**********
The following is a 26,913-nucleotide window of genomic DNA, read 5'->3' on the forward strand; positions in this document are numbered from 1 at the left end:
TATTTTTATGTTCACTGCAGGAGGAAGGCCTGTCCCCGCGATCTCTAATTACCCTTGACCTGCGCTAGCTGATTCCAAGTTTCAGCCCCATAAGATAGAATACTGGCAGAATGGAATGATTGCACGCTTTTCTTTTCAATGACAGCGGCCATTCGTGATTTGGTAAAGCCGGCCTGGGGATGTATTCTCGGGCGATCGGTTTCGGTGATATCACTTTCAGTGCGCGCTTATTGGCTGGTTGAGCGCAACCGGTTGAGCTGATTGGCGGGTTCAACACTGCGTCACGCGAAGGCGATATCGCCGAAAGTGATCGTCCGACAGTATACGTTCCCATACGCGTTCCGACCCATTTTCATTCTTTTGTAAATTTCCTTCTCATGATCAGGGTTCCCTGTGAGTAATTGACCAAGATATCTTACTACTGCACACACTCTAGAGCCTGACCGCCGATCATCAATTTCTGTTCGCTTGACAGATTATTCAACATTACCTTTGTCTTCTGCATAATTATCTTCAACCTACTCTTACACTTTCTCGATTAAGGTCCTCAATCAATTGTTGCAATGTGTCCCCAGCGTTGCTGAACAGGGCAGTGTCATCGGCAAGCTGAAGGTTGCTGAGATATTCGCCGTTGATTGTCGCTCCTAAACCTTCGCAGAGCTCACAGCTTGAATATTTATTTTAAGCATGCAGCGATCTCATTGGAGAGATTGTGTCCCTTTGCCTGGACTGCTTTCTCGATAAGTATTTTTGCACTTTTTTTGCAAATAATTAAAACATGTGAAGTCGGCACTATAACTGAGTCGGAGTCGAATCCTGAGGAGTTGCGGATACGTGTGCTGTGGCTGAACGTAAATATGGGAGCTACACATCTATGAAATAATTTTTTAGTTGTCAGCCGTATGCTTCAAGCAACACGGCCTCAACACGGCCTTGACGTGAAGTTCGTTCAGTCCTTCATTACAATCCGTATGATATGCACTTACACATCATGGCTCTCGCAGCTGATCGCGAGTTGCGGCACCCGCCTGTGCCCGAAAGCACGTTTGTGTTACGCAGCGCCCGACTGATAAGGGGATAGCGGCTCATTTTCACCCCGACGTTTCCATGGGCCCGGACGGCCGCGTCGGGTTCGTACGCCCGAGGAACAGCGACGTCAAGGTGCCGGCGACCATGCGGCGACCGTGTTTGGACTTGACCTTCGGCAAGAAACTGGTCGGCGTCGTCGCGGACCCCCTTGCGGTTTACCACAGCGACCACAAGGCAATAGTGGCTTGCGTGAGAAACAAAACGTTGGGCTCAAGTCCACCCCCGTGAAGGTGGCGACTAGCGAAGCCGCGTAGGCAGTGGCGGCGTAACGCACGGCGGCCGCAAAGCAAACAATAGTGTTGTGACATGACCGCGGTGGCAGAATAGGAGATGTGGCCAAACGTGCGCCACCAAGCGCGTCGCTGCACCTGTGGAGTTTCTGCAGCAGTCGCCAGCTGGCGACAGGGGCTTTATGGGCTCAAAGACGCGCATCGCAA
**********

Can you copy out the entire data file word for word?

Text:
The following is a 26,913-nucleotide window of genomic DNA, read 5'->3' on the forward strand; positions in this document are numbered from 1 at the left end:
TATTTTTATGTTCACTGCAGGAGGAAGGCCTGTCCCCGCGATCTCTAATTACCCTTGACCTGCGCTAGCTGATTCCAAGTTTCAGCCCCATAAGATAGAATACTGGCAGAATGGAATGATTGCACGCTTTTCTTTTCAATGACAGCGGCCATTCGTGATTTGGTAAAGCCGGCCTGGGGATGTATTCTCGGGCGATCGGTTTCGGTGATATCACTTTCAGTGCGCGCTTATTGGCTGGTTGAGCGCAACCGGTTGAGCTGATTGGCGGGTTCAACACTGCGTCACGCGAAGGCGATATCGCCGAAAGTGATCGTCCGACAGTATACGTTCCCATACGCGTTCCGACCCATTTTCATTCTTTTGTAAATTTCCTTCTCATGATCAGGGTTCCCTGTGAGTAATTGACCAAGATATCTTACTACTGCACACACTCTAGAGCCTGACCGCCGATCATCAATTTCTGTTCGCTTGACAGATTATTCAACATTACCTTTGTCTTCTGCATAATTATCTTCAACCTACTCTTACACTTTCTCGATTAAGGTCCTCAATCAATTGTTGCAATGTGTCCCCAGCGTTGCTGAACAGGGCAGTGTCATCGGCAAGCTGAAGGTTGCTGAGATATTCGCCGTTGATTGTCGCTCCTAAACCTTCGCAGAGCTCACAGCTTGAATATTTATTTTAAGCATGCAGCGATCTCATTGGAGAGATTGTGTCCCTTTGCCTGGACTGCTTTCTCGATAAGTATTTTTGCACTTTTTTTGCAAATAATTAAAACATGTGAAGTCGGCACTATAACTGAGTCGGAGTCGAATCCTGAGGAGTTGCGGATACGTGTGCTGTGGCTGAACGTAAATATGGGAGCTACACATCTATGAAATAATTTTTTAGTTGTCAGCCGTATGCTTCAAGCAACACGGCCTCAACACGGCCTTGACGTGAAGTTCGTTCAGTCCTTCATTACAATCCGTATGATATGCACTTACACATCATGGCTCTCGCAGCTGATCGCGAGTTGCGGCACCCGCCTGTGCCCGAAAGCACGTTTGTGTTACGCAGCGCCCGACTGATAAGGGGATAGCGGCTCATTTTCACCCCGACGTTTCCATGGGCCCGGACGGCCGCGTCGGGTTCGTACGCCCGAGGAACAGCGACGTCAAGGTGCCGGCGACCATGCGGCGACCGTGTTTGGACTTGACCTTCGGCAAGAAACTGGTCGGCGTCGTCGCGGACCCCCTTGCGGTTTACCACAGCGACCACAAGGCAATAGTGGCTTGCGTGAGAAACAAAACGTTGGGCTCAAGTCCACCCCCGTGAAGGTGGCGACTAGCGAAGCCGCGTAGGCAGTGGCGGCGTAACGCACGGCGGCCGCAAAGCAAACAATAGTGTTGTGACATGACCGCGGTGGCAGAATAGGAGATGTGGCCAAACGTGCGCCACCAAGCGCGTCGCTGCACCTGTGGAGTTTCTGCAGCAGTCGCCAGCTGGCGACAGGGGCTTTATGGGCTCAAAGACGCGCATCGCAA